The Questions That Clinton and Trump Should Be Asked
The public deserves a thoughtful discussion of trade and Syria, not insults and cliches, at Monday night's presidential debate. With that in mind, Albert R. Hunt offers a rundown of important questions any smart moderator would ask. (Whether they'll be smart -- well, we'll see.)
A New Measure of China's Vulnerability
In Asia's economic powerhouse, credit creation far exceeds its long-term trend -- and historically, that's not a good sign. Mark Whitehouse explains why new figures from the Bank for International Settlements suggest China could host the next global financial crisis.
The Geopolitics of Deciding Who Counts As Sunni
In August, more than 100 clerics attended a conference in Chechnya to define who counts as a Sunni Muslim -- but no one from Saudi Arabia was invited. Noah Feldman argues the kingdom's exclusion was a clever ploy from Vladimir Putin aimed at weakening a U.S. ally.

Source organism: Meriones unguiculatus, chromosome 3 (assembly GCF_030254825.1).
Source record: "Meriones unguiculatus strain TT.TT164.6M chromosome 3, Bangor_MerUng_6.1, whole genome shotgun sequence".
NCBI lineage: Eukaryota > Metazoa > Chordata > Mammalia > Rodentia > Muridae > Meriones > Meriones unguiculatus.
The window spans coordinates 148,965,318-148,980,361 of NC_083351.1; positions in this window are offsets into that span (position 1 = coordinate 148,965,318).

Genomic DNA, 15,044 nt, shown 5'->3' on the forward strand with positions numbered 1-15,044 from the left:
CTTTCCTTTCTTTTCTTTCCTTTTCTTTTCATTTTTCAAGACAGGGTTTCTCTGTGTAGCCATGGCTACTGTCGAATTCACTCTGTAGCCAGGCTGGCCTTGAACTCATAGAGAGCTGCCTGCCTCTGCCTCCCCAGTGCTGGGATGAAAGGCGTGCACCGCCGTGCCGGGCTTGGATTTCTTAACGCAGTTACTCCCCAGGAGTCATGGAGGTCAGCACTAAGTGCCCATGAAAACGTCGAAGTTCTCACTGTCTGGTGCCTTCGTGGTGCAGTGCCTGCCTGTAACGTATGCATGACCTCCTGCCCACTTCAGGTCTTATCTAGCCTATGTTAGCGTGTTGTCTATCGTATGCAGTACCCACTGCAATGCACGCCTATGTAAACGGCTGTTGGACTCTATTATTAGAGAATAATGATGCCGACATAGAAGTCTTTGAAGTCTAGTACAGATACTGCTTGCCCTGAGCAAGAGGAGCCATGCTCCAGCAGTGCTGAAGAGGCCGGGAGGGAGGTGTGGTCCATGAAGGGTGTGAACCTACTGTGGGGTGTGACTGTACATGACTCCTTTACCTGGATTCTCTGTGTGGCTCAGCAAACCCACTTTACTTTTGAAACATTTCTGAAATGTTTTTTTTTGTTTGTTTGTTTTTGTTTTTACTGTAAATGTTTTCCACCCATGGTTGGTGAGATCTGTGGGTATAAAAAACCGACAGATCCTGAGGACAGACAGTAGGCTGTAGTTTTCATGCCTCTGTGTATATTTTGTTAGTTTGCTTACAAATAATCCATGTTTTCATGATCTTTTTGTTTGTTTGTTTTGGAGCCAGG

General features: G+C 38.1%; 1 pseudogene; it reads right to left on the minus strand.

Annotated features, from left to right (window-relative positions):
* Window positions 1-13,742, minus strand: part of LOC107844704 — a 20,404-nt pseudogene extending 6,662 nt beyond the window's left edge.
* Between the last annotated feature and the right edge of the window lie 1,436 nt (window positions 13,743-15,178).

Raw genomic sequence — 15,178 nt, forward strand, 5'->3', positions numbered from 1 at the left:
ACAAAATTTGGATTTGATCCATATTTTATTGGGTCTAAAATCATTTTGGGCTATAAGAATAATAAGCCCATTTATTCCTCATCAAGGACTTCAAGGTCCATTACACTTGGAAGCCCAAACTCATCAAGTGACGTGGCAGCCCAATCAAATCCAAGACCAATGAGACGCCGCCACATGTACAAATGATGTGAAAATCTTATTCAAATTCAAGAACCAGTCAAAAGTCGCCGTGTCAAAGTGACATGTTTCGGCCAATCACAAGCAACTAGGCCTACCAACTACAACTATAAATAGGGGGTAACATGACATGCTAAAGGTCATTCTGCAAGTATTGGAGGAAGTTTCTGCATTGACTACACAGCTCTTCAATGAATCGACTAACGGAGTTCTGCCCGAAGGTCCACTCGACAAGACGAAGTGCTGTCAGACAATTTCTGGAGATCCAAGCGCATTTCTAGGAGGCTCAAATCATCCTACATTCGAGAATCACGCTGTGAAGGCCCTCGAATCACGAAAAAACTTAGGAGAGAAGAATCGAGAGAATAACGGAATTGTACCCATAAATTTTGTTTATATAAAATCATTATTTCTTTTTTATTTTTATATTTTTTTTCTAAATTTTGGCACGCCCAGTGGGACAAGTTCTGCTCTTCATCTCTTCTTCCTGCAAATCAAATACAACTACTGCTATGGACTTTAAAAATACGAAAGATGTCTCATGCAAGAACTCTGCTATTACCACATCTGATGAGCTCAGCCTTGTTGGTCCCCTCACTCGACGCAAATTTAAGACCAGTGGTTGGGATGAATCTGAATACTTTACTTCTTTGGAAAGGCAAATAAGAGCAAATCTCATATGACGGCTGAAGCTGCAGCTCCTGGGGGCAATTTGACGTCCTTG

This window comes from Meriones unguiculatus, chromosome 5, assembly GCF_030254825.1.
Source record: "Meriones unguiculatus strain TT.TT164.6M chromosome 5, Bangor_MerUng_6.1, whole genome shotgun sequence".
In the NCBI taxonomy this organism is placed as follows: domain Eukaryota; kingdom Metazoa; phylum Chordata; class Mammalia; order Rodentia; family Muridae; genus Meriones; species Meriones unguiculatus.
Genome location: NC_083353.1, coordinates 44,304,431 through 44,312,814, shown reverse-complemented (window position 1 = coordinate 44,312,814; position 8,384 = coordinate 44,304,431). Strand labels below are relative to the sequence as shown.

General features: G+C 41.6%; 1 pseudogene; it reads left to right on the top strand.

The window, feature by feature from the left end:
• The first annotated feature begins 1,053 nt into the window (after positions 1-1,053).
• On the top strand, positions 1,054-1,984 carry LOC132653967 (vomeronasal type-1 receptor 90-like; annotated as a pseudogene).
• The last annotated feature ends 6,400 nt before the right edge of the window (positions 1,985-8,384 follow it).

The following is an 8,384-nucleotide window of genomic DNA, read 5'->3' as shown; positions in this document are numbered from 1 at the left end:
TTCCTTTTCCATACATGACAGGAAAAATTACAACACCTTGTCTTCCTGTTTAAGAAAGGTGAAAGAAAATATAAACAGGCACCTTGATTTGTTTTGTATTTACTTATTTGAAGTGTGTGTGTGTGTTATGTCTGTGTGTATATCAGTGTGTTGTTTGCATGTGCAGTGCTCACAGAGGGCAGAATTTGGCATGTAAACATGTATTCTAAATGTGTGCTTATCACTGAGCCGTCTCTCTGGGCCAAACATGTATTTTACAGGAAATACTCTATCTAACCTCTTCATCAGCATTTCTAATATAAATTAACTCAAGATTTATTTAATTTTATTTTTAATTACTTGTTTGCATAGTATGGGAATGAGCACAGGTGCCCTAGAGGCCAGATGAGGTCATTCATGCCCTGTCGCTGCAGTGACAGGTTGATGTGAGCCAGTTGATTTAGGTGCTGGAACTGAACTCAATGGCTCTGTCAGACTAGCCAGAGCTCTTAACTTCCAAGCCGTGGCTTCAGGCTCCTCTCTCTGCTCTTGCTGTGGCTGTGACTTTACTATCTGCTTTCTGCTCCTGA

The Syrian-Americans Who Stood Up to Iran (When Obama Wouldn't)
Eli Lake shares the story of two doctors who confronted the president of the Islamic Republic about its role in propping up a dictator -- and who, pressing a moral and humanitarian case, got nowhere.
Trump's Contrarian Silicon Valley Supporters
The tech industry overwhelmingly backs Hillary Clinton, but two high-profile entrepreneurs, Peter Thiel and Palmer Luckey, are bucking the trend. Leonid Bershidsky says their Trump love shows that the spirit of disruption and rebellion is as important to Silicon Valley's soul as social liberalism is.
- How to hide it: inside the secret world of wealth managers (Guardian)
- Amazon says it puts customers first. But its pricing algorithm doesn't. (ProPublica)
- Meet the California couple who uses more water than every home in Los Angeles combined (Mother Jones)
(Read Barry Ritholtz's full daily news roundup.)
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This column does not necessarily reflect the opinion of the editorial board or Bloomberg LP and its owners.